Bwin.Party Shares Dive as Party Poker Founders Bail Out

Ruth Parasol, Russ DeLeon, bwin.party shares, partpoker, partygaming

Ruth Parasol, one of the founders of Party Gaming, who finally sold her remaining shares in bwin.party, as part of a divorce settlement with co-founder Russ DeLeon. (Image: gamblingsites.org).

Shares in bwin.party dropped by more than 9 percent on Friday following the news that Ruth Parasol and Russ DeLeon, two of the founders of PartyPoker.com, have bagged up their chips and headed to the cage.

The ex-husband and wife, whose mighty stake in Party Gaming was once worth more than £2 billion, finally called it a day last week when two trusts they set up in 2013 as part of their divorce settlement sold 50 million shares at the discounted price of 93 a share.

The pair will collect $46 million for their remaining 6 percent stake in the company.

Shares in bwin.party, which have been in decline for the large part of two years, has taken a turn for the better in recent weeks following news of high-powered bidding war between several giants of online gaming.

Amaya Inc and GVC Holdings recently announced a joint €1.5 billion ($1.7 billion) cash and paper takeover proposal in attempt to trump an earlier bid by 888 Holdings.

But the news of the high-profile departures plunged the market into confusion.

£4.64 Billion Float

Analysts have said the couple’s share sale is unsurprising because of the fact that the two competing bids for bwin.party involve shares as well as cash. One told The Times that, “given their obligation to sell their Bwin.party shares, it would have made no sense to take 888 or GVC paper.”

The sale is also likely to be related to US online gaming regulation; a condition of bwin.party’s New Jersey license is that top shareholders must themselves apply for a license or sell up. 

Parasol and DeLeon launched PartyGaming in 1997, along with Anurag Dikshit and Vikrant Bhargava, and PartyPoker was the market-leading online poker site throughout the early to mid-noughties.

In 2005 they floated the company on the FTSE 100 with a £4.64 billion ($7.2 billion) market value; at the time the biggest on London stock exchange for five years. Party’s share prices rocketed and the value of the company exceeded $12 billion within a month.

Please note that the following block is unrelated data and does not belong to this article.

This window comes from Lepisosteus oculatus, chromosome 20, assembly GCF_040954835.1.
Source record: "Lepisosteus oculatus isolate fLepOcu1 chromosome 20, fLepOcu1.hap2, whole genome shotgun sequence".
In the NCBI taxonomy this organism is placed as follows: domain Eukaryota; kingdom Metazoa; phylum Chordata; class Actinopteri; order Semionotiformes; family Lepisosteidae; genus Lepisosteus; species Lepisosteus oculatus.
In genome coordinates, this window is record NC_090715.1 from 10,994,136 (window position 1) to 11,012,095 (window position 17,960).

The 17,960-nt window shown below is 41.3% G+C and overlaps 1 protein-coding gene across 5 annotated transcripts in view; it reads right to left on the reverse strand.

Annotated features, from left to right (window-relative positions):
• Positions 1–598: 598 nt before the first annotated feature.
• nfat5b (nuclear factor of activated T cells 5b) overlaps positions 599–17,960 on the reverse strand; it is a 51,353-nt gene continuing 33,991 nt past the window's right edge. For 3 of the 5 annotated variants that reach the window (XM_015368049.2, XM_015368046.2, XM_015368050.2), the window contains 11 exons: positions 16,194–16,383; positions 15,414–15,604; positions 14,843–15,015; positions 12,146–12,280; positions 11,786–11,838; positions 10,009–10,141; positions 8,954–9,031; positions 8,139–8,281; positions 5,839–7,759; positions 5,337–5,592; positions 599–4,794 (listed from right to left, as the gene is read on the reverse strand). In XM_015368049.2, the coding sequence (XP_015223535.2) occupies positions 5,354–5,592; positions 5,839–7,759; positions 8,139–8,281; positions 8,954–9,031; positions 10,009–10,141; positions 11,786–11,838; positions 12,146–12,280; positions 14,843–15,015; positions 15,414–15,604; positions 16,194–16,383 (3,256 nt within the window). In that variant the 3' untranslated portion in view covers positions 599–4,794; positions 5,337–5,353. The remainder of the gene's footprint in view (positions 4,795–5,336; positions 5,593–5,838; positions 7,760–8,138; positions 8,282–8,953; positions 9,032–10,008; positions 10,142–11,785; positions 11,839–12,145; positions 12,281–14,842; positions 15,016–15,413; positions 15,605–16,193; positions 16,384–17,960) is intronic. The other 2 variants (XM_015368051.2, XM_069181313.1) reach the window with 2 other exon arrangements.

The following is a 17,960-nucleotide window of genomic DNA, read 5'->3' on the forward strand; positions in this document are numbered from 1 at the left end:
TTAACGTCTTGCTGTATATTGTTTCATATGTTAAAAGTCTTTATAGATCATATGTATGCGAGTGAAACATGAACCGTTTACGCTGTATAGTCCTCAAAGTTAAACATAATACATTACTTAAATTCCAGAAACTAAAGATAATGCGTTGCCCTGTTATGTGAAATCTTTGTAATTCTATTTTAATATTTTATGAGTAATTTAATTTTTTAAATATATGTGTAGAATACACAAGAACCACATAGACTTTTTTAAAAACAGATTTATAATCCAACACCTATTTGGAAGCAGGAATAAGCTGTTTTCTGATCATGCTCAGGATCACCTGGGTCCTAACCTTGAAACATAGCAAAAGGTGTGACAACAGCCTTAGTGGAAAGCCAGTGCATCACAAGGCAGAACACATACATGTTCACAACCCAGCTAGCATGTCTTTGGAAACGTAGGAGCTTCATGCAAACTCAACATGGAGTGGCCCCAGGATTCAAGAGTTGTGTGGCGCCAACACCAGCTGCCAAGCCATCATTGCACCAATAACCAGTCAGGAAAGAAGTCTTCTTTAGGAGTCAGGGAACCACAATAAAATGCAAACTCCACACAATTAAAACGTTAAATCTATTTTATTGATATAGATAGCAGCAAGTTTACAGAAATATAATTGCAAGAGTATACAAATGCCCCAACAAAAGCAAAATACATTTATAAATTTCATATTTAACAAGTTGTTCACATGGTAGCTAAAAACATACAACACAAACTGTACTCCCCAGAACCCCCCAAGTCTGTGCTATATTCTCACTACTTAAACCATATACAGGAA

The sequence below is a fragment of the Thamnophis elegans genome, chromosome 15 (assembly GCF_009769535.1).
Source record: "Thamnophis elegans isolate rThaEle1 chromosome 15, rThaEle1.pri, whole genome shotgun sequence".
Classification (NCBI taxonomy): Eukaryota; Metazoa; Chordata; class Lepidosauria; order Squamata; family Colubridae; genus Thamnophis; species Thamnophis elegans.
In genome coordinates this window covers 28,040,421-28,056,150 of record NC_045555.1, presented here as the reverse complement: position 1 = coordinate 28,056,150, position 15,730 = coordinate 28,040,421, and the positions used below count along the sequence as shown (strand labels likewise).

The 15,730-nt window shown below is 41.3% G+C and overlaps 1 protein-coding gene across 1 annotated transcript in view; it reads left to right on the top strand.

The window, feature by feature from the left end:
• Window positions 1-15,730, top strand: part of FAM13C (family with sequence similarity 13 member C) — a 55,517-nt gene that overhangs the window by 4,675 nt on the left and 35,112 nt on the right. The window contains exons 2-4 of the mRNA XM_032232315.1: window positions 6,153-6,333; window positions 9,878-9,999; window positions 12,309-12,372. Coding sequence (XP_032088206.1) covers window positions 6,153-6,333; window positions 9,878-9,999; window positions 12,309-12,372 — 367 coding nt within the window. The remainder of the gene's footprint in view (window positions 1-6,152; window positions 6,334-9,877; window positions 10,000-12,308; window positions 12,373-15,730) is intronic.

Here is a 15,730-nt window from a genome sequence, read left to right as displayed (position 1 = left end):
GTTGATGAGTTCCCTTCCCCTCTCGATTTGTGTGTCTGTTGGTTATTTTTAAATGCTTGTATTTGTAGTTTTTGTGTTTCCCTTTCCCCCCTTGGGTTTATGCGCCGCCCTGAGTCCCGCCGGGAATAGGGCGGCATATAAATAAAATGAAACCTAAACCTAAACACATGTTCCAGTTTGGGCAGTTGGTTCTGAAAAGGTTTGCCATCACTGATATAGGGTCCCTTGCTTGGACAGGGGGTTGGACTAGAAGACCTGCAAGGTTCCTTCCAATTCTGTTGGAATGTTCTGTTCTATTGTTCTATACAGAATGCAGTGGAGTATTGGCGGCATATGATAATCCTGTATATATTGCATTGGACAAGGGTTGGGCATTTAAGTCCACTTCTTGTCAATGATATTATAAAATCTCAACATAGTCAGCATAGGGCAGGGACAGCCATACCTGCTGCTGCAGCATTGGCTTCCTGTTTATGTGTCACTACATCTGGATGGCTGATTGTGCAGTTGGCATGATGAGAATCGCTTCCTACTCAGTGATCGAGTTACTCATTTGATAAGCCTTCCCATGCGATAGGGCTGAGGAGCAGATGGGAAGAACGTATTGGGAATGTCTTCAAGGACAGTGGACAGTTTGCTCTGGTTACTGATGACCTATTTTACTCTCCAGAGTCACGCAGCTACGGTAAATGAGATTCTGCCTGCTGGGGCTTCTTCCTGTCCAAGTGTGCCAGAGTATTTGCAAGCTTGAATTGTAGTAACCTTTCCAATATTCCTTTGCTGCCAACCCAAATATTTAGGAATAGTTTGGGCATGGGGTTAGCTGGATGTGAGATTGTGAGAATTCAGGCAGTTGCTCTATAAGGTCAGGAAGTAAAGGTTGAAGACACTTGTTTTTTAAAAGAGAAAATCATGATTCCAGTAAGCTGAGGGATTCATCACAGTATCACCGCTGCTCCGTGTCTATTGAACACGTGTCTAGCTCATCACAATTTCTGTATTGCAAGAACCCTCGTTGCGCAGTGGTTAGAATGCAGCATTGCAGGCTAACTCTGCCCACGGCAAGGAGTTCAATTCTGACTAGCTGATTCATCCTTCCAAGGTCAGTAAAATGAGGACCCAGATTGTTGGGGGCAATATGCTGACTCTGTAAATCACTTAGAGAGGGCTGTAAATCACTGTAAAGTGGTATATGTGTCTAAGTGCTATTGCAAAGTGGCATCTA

Timing Off

But ultimately it was bad timing. In 2006 Washington passed the Unlawful Internet Gambling Enforcement Act, which criminalized the act of “knowingly accepting payments in connection with the participation of another person in a bet or wager that involves the use of the Internet.”

Party, conscious of its responsibilities towards its shareholders, immediately withdrew from the US market, as its stock plunged irrevocably. Within just 24 hours, the value of the company had decreased by 60 percent.

While Parasol and Russ DeLeon’s sell-out was fully anticipated, the timing was off for the company, and the market reacted badly to the news. Meanwhile, Philip Yea, chairman of bwin.party, was anxious to reassure investors

“The sale has no bearing on the board’s discussions regarding proposals received from third parties that are continuing and whilst there can be no guarantee that these discussions will result in any transaction taking place, the board will make further announcements in due course,” he said.

 

Philip Conneller
Written by
Philip Conneller
As part of the team that launched Bluff Magazine back in 2004, and then as Editor of Bluff Europe, Philip Conneller has (probably) written thousands of articles about poker and has travelled the globe interviewing the greatest players in the world, not to mention some of the sexiest celebrities known to man in some of the world’s sexiest destinations. The highlight of his career, however, was asking Phil Ivey (as a joke) how to play jacks, and emerging none-the-wiser. Philip once won $20,000 with 7-2 offsuit. He has been told off for unwittingly playing Elton John’s piano on two separate occasions, on different sides of the Atlantic Ocean. He became a writer because he is a lousy pianist. He lives in London where he spends his time agonizing about Arsenal football club, yet in Wenger he trusts.

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